Find the maximum value M and the minimum value m of the function in the given interval use sign charts to support your findings A) y=2 radical x- 3x ;[1,4] B)y=cube root of x+1 + the cube root of 1-x ; [-1,1]

Kenneth G. | Experienced Tutor of Mathematics and StatisticsExperienced Tutor of Mathematics and Sta...

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I'm not sure what level of the Calculus you are, but you can solve this problem either by substituting values into the functions or by taking derivatives. I'm not sure what your instructor means by "sign charts" because it's not a standard mathematical term, however you can probably translate from the solution below.

In part A, I understand the funciton to by y = 2(sqrt x) -3x. Is that correct? the interval is [1,4]. In this case you can make a table of the value of the function when x is 1, 2, 3, 4. In that range it is always decreasing, so the maximum would be at x=1 and the minimum at x=4. If you know derivatives, then the derivative of the function y is 1/(sqrt(x)) - 3. In the interval [1,4] this derivative is always negative, so the function is decreasing on the interval and the maximum is at x=1 and the minimum is at x=4.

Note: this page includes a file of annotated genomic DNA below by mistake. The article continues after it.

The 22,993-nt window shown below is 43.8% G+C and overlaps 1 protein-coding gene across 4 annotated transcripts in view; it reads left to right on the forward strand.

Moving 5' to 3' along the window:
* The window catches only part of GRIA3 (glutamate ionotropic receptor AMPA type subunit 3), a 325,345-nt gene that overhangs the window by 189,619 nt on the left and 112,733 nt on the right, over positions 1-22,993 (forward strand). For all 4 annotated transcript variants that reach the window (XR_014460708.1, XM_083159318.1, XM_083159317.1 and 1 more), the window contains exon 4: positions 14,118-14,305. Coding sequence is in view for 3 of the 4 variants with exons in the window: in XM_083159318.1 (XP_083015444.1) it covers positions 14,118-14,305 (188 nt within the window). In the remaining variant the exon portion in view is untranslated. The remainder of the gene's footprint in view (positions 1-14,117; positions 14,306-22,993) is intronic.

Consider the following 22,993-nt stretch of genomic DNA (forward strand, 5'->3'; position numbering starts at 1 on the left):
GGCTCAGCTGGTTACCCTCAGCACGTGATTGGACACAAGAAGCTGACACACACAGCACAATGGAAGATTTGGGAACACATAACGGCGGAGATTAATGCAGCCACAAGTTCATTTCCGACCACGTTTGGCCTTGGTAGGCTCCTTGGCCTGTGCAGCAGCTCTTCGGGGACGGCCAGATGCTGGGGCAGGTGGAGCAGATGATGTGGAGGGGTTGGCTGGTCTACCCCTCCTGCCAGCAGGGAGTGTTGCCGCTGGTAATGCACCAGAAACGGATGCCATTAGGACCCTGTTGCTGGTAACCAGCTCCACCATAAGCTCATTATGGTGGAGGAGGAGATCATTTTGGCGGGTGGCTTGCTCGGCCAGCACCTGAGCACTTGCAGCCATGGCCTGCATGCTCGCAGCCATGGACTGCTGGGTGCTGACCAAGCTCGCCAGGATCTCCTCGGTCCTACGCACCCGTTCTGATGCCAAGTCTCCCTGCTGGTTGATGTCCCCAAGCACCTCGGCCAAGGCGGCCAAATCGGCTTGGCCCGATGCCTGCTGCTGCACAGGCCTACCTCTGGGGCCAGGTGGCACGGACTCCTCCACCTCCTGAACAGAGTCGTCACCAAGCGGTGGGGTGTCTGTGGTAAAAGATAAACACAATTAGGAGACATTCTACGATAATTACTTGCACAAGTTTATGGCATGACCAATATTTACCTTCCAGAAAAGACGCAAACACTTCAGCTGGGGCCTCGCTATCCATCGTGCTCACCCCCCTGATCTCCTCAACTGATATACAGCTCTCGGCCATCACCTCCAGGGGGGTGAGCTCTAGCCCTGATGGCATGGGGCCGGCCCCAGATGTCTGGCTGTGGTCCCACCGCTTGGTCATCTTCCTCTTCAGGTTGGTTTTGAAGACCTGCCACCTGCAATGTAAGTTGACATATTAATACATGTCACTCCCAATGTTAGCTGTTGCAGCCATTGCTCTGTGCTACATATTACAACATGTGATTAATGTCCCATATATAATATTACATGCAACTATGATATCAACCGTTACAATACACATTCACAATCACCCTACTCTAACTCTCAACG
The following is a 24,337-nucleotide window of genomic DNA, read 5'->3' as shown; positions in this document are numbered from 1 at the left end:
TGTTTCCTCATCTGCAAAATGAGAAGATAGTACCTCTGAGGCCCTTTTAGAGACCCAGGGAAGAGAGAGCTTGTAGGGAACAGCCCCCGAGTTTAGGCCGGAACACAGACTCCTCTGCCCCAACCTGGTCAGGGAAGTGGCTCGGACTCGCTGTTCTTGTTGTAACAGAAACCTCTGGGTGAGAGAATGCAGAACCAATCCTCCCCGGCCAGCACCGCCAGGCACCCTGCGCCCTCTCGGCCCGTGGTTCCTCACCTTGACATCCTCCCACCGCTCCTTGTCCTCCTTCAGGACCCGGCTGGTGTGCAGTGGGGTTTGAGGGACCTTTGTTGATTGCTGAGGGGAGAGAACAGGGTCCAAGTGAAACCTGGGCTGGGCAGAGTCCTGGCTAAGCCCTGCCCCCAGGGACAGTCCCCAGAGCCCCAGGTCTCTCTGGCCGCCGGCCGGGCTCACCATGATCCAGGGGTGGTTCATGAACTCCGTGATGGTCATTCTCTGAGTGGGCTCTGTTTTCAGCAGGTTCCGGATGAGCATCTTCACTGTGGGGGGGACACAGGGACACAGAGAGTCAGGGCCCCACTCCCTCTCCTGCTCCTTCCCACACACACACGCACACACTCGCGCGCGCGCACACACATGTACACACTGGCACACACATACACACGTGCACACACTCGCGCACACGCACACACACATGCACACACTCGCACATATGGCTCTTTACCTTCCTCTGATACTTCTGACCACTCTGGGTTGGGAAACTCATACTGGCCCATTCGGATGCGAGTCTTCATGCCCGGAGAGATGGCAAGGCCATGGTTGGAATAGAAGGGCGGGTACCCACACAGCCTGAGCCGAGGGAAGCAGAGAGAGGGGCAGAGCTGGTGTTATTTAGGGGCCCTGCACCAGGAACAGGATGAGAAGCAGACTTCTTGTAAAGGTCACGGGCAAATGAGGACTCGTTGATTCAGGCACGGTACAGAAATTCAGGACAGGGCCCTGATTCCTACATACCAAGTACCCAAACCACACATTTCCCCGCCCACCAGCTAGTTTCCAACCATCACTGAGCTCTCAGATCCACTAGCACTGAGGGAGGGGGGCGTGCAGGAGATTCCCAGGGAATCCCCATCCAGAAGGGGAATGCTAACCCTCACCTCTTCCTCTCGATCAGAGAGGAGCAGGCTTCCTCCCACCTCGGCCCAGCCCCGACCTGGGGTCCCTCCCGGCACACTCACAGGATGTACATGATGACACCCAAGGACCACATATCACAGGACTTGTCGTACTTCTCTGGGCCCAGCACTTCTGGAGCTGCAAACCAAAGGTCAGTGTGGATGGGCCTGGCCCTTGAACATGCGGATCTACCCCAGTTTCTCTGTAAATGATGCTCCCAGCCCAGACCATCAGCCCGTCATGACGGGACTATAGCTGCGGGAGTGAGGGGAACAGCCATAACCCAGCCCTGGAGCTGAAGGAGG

In part B, I understand the function to be cuberoot(x+1) + cuberoot(1-x). Is this correct? The interval is [-1,1]. If you compute the function at -1, 0, and 1 it has a smaller value at -1 than it does at 0 and a smaller values at 1 than it does at 0. And if we plot the function at x=.1 and x=-.1 we find that it's less than the

value at 0 at -.1 and also less at .1. The function is symmetric around 0, so the function seems to have a minimum at X=-1 and x=1 and a maximum at x=0. If you know derivatives, then the derivative of the function is (x+1)^(-2/3) - (1-x)^(-2/3). This derivative function is 0 at the value 0, undefined at x=-1 and undefined at x=1. It goes to infinity as x approaches -1 and to -infinity when x approaches 1. So the maximum is at x=0 and the minimum at x=1 and x=-1.

In connection with this problem, I'd like to introduce you to a great graphing site, https://www.desmos.com/calculator. Take a look!